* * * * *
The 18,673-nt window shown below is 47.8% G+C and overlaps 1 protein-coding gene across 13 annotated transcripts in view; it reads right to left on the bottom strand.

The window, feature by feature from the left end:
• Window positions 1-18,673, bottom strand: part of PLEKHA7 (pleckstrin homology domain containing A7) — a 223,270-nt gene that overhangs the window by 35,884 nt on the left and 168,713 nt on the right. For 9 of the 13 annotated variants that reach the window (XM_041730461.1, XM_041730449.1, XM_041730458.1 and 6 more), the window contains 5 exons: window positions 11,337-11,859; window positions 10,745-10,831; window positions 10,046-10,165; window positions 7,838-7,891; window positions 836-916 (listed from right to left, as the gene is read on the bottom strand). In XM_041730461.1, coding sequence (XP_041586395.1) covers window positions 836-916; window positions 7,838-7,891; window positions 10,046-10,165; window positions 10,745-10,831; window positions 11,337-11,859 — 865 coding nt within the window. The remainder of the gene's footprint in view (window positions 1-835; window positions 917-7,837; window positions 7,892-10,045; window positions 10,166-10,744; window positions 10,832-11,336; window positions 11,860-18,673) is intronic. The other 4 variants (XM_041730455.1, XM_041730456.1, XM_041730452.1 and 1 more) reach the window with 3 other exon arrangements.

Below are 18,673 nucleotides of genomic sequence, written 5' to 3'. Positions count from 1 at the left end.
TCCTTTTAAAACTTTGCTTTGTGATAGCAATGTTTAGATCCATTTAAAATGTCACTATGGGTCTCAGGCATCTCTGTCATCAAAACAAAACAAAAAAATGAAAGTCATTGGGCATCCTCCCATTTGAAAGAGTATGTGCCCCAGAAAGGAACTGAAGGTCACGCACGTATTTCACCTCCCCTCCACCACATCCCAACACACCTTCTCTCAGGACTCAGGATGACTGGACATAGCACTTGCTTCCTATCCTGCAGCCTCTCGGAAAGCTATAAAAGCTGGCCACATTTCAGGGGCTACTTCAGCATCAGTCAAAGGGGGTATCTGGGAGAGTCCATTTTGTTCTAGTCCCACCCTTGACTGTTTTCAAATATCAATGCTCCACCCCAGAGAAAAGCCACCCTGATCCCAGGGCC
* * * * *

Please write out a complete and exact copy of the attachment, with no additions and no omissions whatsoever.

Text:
The 18,673-nt window shown below is 47.8% G+C and overlaps 1 protein-coding gene across 13 annotated transcripts in view; it reads right to left on the bottom strand.

The window, feature by feature from the left end:
• Window positions 1-18,673, bottom strand: part of PLEKHA7 (pleckstrin homology domain containing A7) — a 223,270-nt gene that overhangs the window by 35,884 nt on the left and 168,713 nt on the right. For 9 of the 13 annotated variants that reach the window (XM_041730461.1, XM_041730449.1, XM_041730458.1 and 6 more), the window contains 5 exons: window positions 11,337-11,859; window positions 10,745-10,831; window positions 10,046-10,165; window positions 7,838-7,891; window positions 836-916 (listed from right to left, as the gene is read on the bottom strand). In XM_041730461.1, coding sequence (XP_041586395.1) covers window positions 836-916; window positions 7,838-7,891; window positions 10,046-10,165; window positions 10,745-10,831; window positions 11,337-11,859 — 865 coding nt within the window. The remainder of the gene's footprint in view (window positions 1-835; window positions 917-7,837; window positions 7,892-10,045; window positions 10,166-10,744; window positions 10,832-11,336; window positions 11,860-18,673) is intronic. The other 4 variants (XM_041730455.1, XM_041730456.1, XM_041730452.1 and 1 more) reach the window with 3 other exon arrangements.

Below are 18,673 nucleotides of genomic sequence, written 5' to 3'. Positions count from 1 at the left end.
TCCTTTTAAAACTTTGCTTTGTGATAGCAATGTTTAGATCCATTTAAAATGTCACTATGGGTCTCAGGCATCTCTGTCATCAAAACAAAACAAAAAAATGAAAGTCATTGGGCATCCTCCCATTTGAAAGAGTATGTGCCCCAGAAAGGAACTGAAGGTCACGCACGTATTTCACCTCCCCTCCACCACATCCCAACACACCTTCTCTCAGGACTCAGGATGACTGGACATAGCACTTGCTTCCTATCCTGCAGCCTCTCGGAAAGCTATAAAAGCTGGCCACATTTCAGGGGCTACTTCAGCATCAGTCAAAGGGGGTATCTGGGAGAGTCCATTTTGTTCTAGTCCCACCCTTGACTGTTTTCAAATATCAATGCTCCACCCCAGAGAAAAGCCACCCTGATCCCAGGGCC